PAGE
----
Careful consideration should be taken before attaching a transducer and once a method is determined, the same attachment and measurement parameters should be used in the future to permit trending of the results. Although the travel recordings obtained without access to manufacturer’s information will provide valuable data and can be used for future reference, the values obtained may not necessarily be comparable to the factory test reports or parameter limits.
Once again, in order to avoid damage to the transducer and its accessories, no part of the transducer, mounting bracket, or travel rod (if used), must be in the direct path of any moving parts of the circuit breaker.
The first thing to look for in deciding where to connect the transducer is whether direct connection to the contacts or contact actuating arm is possible. If it is, a linear transducer can be connected and the correct stroke, velocities and other parameters will be measured without the need of a conversion table. If direct connection to the contacts is not possible, which is often the case, then a location that is very close to the contacts, with the minimum number of linkages between the connection point and the contacts, should be selected.
Either a linear or rotary transducer can be used. IEC 62271-100 states that the mechanical characteristics can be recorded with a travel transducer at “convenient locations on the drive to the contact system where there is a direct connection, and a representative image of the contact stroke can be achieved”.
Connecting directly to the mechanism can cause unwanted vibrations and influence the results, so this should be avoided if possible. If an indirect connection is used then there are two options: create a conversion table/factor, or measure the absolute value of the motion, in either length or angle, and trend the results with the transducer connected in the same spot during future testing.
If a conversion factor or table is to be used, the connection points and linkages can be examined and measured to develop a trigonometric function that relates the transducer movement to the contact motion. The function can also be determined from the mechanical drawings of the circuit breaker.
If the stroke of the contacts is known, another, less accurate, method of creating a conversion factor is to assume a linear relationship between the connection point and the contacts. The known stroke of the contacts can be divided by the measured stroke of the transducer to create the conversion factor. This value can then be used to measure the travel characteristics for initial fingerprint measurements and for future testing.
It should be noted that if the relationship between the connection point and the contacts is nonlinear, other stroke-dependent parameters such as velocity, overtravel, rebound and so on, may not be correct. Additionally, if the initial measurement is made when there are issues with the circuit breaker – that is, when the stroke is not correct – the subsequent measurements will also be incorrect. If there are other circuit breakers of the same type available, it is beneficial to compare measurements to verify the correction factor.
If no speed calculation points are provided by the manufacture then it is recommended to use contact touch and 10 ms before for the closing operation, and contact separation and 10 ms after for the opening operation. This will ensure that the velocity is measured in the critical arcing zone of the interrupter. Once again, it is worth stressing that once the method of transducer connection, conversion factor, and speed calculation points have been decided upon, they should be employed throughout the life of the circuit breaker to allow trending of results.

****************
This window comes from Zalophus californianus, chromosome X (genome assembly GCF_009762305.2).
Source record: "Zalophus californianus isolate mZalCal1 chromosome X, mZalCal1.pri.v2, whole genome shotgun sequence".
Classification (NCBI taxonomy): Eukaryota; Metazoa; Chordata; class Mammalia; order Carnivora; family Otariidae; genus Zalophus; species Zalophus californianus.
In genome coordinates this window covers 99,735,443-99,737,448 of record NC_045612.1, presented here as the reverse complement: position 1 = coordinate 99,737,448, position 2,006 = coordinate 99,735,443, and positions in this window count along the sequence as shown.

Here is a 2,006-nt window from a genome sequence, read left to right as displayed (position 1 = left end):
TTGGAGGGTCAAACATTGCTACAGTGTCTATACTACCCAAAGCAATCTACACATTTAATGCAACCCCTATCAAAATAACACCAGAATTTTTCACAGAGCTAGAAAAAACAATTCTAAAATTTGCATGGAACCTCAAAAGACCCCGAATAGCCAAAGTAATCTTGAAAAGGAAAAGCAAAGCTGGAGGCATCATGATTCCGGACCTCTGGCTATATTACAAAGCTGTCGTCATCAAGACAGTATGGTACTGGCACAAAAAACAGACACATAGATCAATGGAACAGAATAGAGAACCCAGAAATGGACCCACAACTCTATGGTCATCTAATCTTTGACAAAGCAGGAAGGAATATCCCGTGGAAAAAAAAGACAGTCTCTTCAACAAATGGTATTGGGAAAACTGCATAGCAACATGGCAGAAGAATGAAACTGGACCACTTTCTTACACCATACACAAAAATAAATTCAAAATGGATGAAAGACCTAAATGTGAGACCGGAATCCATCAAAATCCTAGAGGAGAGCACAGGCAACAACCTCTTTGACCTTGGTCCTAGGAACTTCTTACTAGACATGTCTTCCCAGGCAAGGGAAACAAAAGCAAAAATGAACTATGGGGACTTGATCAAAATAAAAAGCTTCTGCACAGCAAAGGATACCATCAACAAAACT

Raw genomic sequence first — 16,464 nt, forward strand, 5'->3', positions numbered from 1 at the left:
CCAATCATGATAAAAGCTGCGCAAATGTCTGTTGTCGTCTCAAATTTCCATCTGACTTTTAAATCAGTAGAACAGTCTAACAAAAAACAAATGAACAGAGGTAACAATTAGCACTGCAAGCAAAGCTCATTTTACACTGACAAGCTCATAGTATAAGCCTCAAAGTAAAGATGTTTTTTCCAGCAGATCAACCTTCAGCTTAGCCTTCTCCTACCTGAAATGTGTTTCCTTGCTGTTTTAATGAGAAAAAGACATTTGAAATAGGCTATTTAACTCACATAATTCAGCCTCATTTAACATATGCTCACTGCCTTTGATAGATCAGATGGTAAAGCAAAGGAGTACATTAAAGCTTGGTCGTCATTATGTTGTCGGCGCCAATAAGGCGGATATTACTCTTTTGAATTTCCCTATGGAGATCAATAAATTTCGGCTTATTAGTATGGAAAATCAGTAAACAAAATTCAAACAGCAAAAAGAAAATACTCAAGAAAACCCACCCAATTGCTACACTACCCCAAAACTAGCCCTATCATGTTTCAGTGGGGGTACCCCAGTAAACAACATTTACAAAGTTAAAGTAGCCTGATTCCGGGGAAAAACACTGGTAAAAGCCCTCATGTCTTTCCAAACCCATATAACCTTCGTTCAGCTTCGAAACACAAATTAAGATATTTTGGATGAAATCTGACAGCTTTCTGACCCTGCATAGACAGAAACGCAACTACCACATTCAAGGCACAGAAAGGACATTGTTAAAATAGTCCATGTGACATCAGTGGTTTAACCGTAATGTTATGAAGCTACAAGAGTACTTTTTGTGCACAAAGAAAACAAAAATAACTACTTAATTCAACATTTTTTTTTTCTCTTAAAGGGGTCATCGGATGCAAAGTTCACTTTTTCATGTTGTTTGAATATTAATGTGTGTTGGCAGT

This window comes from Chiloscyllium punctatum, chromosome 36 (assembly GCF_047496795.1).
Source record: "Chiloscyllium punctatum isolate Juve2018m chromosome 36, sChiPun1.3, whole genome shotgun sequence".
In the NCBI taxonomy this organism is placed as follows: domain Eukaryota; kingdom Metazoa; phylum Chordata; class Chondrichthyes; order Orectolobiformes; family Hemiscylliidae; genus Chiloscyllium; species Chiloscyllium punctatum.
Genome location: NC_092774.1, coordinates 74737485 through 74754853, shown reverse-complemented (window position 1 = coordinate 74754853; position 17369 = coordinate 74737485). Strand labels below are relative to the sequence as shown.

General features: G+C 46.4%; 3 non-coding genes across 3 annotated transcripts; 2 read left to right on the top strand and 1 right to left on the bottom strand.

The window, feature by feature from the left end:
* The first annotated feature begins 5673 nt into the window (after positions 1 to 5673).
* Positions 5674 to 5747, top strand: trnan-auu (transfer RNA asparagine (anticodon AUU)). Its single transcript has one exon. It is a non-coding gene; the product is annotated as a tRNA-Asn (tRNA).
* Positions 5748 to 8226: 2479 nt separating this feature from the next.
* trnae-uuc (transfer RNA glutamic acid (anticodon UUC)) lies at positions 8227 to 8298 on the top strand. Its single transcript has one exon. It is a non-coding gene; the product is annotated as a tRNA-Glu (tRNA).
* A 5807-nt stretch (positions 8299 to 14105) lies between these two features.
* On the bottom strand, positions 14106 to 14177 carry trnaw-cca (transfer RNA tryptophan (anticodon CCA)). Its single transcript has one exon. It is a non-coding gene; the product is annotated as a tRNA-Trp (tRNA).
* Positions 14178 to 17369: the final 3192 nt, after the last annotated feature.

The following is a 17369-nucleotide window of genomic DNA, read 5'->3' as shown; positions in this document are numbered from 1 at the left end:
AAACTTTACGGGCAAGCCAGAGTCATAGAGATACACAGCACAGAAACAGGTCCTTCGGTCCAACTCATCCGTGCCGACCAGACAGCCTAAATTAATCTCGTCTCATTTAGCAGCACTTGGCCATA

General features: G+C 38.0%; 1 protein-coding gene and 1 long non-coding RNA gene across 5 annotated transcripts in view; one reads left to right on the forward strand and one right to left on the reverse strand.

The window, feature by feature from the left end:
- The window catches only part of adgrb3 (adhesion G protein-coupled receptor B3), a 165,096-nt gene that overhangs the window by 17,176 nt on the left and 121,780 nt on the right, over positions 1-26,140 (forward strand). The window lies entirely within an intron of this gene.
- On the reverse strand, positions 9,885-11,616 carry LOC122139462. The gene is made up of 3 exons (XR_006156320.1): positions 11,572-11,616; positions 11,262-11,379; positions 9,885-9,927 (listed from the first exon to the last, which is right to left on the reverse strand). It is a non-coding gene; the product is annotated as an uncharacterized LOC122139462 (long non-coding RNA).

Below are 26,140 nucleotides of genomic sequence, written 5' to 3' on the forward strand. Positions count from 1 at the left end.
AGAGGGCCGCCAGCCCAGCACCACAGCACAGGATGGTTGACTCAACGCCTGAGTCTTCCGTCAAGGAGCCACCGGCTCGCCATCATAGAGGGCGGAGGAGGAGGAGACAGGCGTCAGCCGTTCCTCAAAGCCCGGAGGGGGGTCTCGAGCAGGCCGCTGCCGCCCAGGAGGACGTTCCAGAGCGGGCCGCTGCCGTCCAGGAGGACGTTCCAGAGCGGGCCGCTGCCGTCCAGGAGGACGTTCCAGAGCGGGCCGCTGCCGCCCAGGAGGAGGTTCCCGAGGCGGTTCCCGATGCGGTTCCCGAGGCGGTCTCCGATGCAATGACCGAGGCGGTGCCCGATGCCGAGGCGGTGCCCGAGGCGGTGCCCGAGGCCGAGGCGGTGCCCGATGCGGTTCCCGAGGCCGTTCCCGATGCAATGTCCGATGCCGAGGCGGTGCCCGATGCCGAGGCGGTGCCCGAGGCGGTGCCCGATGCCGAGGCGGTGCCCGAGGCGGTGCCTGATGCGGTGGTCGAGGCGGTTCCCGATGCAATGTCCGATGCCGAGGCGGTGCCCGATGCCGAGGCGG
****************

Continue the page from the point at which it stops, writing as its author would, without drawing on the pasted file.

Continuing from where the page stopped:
Circuit breakers are key elements in electrical transmission and distribution networks all over the world. IEEE C37.09 states that “travel-time curves shall be obtained for all outdoor circuit breakers with an interrupting time of three cycles or less.” To verify that the circuit breaker will operate effectively when called upon to protect assets in the network, time and travel analysis must be performed.
When determining what type of transducer should be used, where it should be connected, what conversion factor should be applied and what speed calculation points should be used, the first step is to consult the manufacturer’s manual. If it contains no directions or the directions are unclear, the next step is to contact the manufacturer.
If this option is not available either, the technician performing the testing must decide how to proceed. If possible, a direct connection between the transducer and the contacts should be adopted, but if this is impractical, a connection point that is near the contacts with a minimum amount of linkage, which can accurately represent the travel of the contacts, should be used. If the geometry of the circuit breaker is known, a conversion factor or table can be created to accurately calculate the stroke and parameters that are dependent on the stroke.
Even if the original measurement points used by the manufacturer are not known, valuable data can still be obtained with a transducer as long as it is placed in a sensible location. In fact, even if motion is measured at different points on the circuit breaker, as long as the correct conversion factor is applied, the results will be very similar.
If an accurate conversion factor or table cannot be created, the absolute value of the transducer stroke and its parameters can be measured during commissioning or when the circuit breaker is known to be in good condition. The values obtained can then be trended over time to track any changes in the movement or operation of the circuit breaker.
Finally, once one type of connection and conversion factor is chosen, all future measurements should be made using the same setup so that the results can be correctly trended.